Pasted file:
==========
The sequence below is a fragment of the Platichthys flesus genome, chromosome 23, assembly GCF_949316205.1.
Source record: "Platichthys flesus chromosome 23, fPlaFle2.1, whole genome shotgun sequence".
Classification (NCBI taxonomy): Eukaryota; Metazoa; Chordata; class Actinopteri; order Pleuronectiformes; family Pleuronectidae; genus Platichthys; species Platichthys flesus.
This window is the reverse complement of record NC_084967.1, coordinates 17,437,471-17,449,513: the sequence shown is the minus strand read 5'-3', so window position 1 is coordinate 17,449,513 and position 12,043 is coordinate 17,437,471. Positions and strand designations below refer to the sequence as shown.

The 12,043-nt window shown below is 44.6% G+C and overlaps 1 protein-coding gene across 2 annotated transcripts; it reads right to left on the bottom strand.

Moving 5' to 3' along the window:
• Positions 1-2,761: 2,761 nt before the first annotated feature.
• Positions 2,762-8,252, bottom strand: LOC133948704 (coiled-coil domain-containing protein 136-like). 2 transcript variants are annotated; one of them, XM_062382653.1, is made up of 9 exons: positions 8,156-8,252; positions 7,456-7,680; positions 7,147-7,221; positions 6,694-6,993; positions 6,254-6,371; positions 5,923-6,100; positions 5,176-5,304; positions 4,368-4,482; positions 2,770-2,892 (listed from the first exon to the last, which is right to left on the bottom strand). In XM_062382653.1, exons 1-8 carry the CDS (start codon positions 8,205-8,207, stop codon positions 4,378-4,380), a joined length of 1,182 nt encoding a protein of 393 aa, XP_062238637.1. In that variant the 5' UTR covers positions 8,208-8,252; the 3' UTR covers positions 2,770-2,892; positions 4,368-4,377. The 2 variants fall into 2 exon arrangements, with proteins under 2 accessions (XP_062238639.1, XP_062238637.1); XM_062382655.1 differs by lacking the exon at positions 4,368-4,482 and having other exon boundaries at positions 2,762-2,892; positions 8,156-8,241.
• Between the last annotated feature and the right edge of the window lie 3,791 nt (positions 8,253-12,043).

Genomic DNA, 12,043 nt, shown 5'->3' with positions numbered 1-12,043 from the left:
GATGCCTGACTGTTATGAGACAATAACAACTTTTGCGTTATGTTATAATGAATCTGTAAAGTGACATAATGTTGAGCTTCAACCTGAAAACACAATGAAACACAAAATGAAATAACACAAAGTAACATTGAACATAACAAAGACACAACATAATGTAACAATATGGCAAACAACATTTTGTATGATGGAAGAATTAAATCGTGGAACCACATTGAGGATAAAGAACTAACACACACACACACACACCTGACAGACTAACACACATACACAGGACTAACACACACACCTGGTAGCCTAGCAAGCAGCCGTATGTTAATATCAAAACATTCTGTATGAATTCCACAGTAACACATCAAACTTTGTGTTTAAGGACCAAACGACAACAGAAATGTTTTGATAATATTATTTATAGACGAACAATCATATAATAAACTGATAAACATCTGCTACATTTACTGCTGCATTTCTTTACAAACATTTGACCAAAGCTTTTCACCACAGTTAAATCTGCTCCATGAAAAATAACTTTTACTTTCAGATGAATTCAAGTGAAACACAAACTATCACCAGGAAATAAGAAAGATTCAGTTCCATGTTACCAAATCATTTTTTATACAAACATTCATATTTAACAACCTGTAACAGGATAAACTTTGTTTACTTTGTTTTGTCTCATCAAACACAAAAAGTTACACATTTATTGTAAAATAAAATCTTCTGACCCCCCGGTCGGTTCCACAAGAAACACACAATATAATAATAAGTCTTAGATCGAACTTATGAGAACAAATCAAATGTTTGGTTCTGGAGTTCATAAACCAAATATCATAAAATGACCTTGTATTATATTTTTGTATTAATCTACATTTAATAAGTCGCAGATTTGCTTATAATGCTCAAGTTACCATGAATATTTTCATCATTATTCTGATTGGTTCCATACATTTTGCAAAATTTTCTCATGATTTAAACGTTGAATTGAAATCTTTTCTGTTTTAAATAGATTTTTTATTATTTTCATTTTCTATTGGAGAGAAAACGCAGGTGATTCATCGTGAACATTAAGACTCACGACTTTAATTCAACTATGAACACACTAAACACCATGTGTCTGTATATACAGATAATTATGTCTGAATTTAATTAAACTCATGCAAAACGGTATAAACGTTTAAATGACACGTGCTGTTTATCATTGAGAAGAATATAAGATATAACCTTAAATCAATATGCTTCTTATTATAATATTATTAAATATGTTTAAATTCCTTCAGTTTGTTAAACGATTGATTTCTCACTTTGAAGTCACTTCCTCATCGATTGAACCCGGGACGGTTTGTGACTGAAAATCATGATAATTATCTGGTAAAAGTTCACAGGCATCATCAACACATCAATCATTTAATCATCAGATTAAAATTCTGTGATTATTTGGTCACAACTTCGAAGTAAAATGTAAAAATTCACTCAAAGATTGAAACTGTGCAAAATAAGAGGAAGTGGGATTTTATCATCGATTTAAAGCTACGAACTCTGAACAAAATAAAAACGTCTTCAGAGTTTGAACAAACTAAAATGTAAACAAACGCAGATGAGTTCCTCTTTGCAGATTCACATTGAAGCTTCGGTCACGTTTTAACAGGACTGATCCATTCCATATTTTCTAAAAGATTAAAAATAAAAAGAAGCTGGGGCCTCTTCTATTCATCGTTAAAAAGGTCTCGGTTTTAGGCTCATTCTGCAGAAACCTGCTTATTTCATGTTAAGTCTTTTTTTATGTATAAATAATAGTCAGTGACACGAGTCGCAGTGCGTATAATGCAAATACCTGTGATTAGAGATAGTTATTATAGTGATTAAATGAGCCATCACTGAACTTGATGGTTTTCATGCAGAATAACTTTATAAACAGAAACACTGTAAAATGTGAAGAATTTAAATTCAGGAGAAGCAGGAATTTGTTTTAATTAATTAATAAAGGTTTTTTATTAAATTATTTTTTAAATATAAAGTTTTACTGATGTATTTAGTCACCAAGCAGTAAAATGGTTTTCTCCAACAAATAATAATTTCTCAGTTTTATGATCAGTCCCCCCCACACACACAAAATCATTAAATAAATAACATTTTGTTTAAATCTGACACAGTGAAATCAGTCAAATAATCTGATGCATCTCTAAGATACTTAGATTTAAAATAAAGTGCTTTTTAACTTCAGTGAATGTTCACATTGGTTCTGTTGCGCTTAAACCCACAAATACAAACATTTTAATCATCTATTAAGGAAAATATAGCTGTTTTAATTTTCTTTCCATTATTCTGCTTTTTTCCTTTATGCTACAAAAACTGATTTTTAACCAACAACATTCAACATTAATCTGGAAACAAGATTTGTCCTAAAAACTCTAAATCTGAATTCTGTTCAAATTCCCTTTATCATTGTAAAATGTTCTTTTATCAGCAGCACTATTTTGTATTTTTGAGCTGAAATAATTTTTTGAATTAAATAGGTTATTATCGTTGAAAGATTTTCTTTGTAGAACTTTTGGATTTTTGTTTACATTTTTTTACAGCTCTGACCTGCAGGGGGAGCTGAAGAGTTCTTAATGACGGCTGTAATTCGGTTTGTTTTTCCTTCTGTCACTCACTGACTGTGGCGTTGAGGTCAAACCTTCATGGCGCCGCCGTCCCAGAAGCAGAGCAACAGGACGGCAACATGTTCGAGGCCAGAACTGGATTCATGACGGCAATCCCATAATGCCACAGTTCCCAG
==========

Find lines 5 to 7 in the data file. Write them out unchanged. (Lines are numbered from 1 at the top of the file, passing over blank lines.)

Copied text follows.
The 12,043-nt window shown below is 44.6% G+C and overlaps 1 protein-coding gene across 2 annotated transcripts; it reads right to left on the bottom strand.

Moving 5' to 3' along the window:
• Positions 1-2,761: 2,761 nt before the first annotated feature.